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Re: non-text content

From: Wendy Chisholm <wendy@w3.org>
Date: Fri, 22 Apr 2005 11:57:55 -0400
Message-ID: <42691F03.300@w3.org>
To: Gregg Vanderheiden <gv@trace.wisc.edu>
Cc: w3c-wai-gl@w3.org

Gregg writes:

> I like the direction here.     But we need to handle
> 1- content includes structure so the word “content” is problematic here.
> 2- ascii (or Unicode) art.
>  How about “information” for “content”
> Some believe structure is not information – others worry that if you 
> remove structure from, say, a table, its meaning changes.   That would 
> indicate that you removed information necessary to understanding of 
> the content.  It may be information about information but it has 
> semantic content.
>  Otherwise I would go for
>     * non-text information - information that is not represented by a 
> Unicode
>       character or linear presentation of Unicode characters
If "content" is the superset of information that forms Web sites and Web 
applications:  the code and markup that define the structure, 
presentation, and  interaction, as well as text, images, and sounds that 
convey   information to the end-user. In other words - all things in the 
delivery unit.

Then, "non-text content" is a subset that includes content that is not 
represented by a Unicode character or sequence of Unicode characters 
[this does not take into account Christophe's response about Unicode and 
character encodings].  Or we could say that "non-text content is content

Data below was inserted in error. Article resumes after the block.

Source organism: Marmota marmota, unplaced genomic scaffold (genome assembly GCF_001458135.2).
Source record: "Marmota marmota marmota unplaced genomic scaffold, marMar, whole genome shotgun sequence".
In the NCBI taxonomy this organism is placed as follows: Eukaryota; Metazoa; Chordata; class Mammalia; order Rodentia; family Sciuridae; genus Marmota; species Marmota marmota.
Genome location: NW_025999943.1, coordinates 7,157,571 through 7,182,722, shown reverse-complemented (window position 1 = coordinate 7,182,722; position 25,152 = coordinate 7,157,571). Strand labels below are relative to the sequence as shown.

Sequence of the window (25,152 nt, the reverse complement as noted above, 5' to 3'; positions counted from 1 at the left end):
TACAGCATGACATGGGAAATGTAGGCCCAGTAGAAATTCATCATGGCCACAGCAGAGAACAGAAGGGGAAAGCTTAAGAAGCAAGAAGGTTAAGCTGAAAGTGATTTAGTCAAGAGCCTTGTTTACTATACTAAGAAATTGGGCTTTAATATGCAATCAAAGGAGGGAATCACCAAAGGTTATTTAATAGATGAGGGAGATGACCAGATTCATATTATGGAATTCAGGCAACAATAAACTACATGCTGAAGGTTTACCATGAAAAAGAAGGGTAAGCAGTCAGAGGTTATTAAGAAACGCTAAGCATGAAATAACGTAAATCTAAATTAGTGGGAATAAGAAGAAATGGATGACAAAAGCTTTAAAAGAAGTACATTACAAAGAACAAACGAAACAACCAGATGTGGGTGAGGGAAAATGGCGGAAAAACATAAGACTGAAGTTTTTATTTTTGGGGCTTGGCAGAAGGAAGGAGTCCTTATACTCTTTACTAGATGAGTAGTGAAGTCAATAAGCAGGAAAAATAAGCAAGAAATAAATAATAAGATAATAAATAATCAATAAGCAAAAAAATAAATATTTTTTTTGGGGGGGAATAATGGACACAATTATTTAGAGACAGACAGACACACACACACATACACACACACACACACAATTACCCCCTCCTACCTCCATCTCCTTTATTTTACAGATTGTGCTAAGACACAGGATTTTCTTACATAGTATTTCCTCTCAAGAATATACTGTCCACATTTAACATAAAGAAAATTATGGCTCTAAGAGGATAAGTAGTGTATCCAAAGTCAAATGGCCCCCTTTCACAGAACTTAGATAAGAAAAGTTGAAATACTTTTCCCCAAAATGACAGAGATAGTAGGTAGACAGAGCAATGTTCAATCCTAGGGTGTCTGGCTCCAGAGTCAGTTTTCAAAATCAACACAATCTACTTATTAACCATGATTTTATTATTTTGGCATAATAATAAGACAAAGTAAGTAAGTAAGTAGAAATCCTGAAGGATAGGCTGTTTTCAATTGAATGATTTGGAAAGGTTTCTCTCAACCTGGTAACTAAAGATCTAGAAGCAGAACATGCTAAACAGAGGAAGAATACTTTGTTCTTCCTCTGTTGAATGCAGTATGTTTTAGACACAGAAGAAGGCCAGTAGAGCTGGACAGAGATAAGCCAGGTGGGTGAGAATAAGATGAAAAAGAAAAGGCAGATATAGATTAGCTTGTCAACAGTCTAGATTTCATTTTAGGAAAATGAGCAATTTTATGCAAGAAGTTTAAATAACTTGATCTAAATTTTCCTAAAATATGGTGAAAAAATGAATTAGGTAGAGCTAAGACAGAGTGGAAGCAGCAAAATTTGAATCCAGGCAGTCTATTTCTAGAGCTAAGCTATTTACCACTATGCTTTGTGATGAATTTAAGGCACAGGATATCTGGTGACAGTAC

that is not rendered in a Unicode character or sequence." In other 
words, we can distinguish non-text content from content in the effect 
that non-text content has on the perceivable unit [to address the issue 
that Jason raised yesterday].

So, I see this as parallel to "Aristotle is human therefore he is 
mortal" in that "non-text content is information that makes up a Web 
site therefore it is content." 

Therefore, I think it is ok to have subsets of content. 

If this still feels confusing we could be more specific, as UAAG 1.0 is 
[1] and say,
In this specification, the noun "content" is used in three ways:

   1. It is used to mean the document object as a whole or in parts.
   2. It is used to mean the content of an HTML or XML element, in the 
sense employed by the XML 1.0 specification ([XML], section 3.1): "The 
text between the start-tag and end-tag is called the element's content." 
Context should indicate that the term content is being used in this sense.
   3. It is used in the terms non-text content and text content.


[1] <http://www.w3.org/TR/UAAG10/glossary.html#def-content>

wendy a chisholm
world wide web consortium
web accessibility initiative
Received on Friday, 22 April 2005 15:58:05 UTC

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